Czech Repulic in a nutshell
The Czech Republic is a central-European country, bordered by Austria, Slovakia, Poland and Germany. Thanks to its location in the real heart of the continent, it always has been an important junction for communication links between trade and cultural centers of Europe.
The Czech Republic is composed from 3 historical parts: Bohemia, Moravia and Silesia.
The Czech territory is surprisingly rich in different kinds of landscape: the mountain regions all around the borders covered with deep forests, romantic rocks of the Bohemian Paradise, sleepy ponds and silver rivers of the South Bohemia, mysterious caverns just 30 min from the Capital, etc. The central and the Northern part of the Bohemia are mostly devoted to the industry while the South and the East are traditionally agricultural lands with lovely orchards, wide fields and undulating vineyards. The western Bohemia is famous for its hot springs.
In addition to the beautiful nature, Czech Republic offers sympathetic towns and picturesque villages with their genuine art and folklore tradition. Wandering through the country, you will discover more than 100 castles, from craggy fortresses to more refined, aristocratic chateaus.
People and language
Nearly 95 percent of the population consists of Czechs and Moravians. The other major ethnic groups are Ukraine, Slovaks, and Gypsies. In the big cities, mainly in Prague, many foreign citizens live, study, work and marry. There are important German, French and American minorities.
More than 75 percent of the people live in urban areas, though most of the cities are of modest size. Wonderful little towns, such as Telc, Trebon, Cesky Krumlov, Olomouc or Litomysl, offer an agreeable relaxing rhythm of life combined with rich local traditions and festivities.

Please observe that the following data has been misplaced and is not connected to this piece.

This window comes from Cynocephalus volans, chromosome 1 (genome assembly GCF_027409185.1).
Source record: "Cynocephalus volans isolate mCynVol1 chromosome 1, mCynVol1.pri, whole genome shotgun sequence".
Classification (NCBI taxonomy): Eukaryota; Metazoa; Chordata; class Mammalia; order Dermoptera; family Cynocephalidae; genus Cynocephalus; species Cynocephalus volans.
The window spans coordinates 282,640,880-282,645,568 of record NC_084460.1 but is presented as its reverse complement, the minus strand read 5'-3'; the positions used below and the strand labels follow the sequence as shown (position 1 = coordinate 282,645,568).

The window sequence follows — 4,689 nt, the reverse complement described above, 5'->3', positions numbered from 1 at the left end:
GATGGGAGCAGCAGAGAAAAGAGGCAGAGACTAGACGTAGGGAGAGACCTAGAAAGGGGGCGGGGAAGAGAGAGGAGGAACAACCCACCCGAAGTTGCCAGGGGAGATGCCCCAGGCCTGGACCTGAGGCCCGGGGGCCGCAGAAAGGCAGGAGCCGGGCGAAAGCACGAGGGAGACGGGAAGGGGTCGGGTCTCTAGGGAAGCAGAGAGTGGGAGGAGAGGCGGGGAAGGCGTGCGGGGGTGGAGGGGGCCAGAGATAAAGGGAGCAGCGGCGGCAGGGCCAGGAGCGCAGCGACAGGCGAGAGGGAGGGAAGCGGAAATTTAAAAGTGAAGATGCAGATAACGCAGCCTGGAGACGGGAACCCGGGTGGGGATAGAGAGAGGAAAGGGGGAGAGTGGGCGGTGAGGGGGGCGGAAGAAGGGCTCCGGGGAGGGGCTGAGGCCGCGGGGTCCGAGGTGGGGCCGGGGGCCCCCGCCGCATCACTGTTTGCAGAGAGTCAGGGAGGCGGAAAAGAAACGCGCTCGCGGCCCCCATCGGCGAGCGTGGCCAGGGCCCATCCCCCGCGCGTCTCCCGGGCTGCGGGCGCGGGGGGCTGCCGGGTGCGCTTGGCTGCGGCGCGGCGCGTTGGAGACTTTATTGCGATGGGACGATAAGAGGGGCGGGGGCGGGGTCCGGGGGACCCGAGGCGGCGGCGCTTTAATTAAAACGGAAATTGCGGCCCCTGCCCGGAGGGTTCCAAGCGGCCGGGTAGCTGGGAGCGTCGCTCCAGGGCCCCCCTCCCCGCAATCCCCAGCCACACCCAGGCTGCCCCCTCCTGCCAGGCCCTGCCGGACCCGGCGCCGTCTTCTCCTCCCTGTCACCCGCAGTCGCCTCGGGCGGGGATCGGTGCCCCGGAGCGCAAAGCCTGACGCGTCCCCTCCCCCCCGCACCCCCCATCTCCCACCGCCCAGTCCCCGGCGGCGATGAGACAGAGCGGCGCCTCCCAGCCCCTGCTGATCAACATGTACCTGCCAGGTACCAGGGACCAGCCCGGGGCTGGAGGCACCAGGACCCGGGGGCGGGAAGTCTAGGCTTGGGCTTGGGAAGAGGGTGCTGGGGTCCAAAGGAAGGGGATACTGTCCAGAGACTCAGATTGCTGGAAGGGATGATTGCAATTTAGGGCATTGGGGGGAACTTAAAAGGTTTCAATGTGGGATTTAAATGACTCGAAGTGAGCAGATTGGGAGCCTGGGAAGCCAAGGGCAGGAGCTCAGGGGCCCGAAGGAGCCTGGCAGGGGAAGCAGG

The Czech language makes part of the Slavonic group, which is one of the 3 important linguistic families of Europe. The Czech is very close to the Slovak. The complexity of those languages being considerable, Czech people currently learn English in order to welcome foreign visitors, so you shell not have any problems with communication.
In addition, Czech people are very hospitable, they like informality and conviviality.
Over the centuries, Czech cooking has absorbed various specialties from its neighbors: Slovakia, Austria, Germany, Hungary… but as one of the cultural crossroads of Europe, Prague knew as well French as Italian or Russian influences.
The relatively cool climate is the reason why traditional Czech cuisine promotes meat, sauce and heavy trimmings with only seasonal use of vegetables. Among meats, pork is the most common, but duck, goose and game are also extremely popular.
Many traditional Czech entrées, such as sausages with horseradish or poppy-seeds pretzels, are served with beer.
Potatoes are still the main ingredient of many popular Czech dishes, e.g. the potato pancake “bramborák” aromatized with marjoram and garlic. Another traditional vegetable is the sauerkraut, which can be used for all kind of purposes: salads, soups, pancakes, side-dishes, fillings…
Czechs are also known for their sweet tooth and make fabulous, rich desserts. That particular art especially flourished in the 19th century and it enriched the cuisine of the whole central-European region. Apple strudel and various kinds of “babovka” are considered as traditional in Prague as they are in Vienna, and constitute one of the more cherished parts of a shared imperial heritage.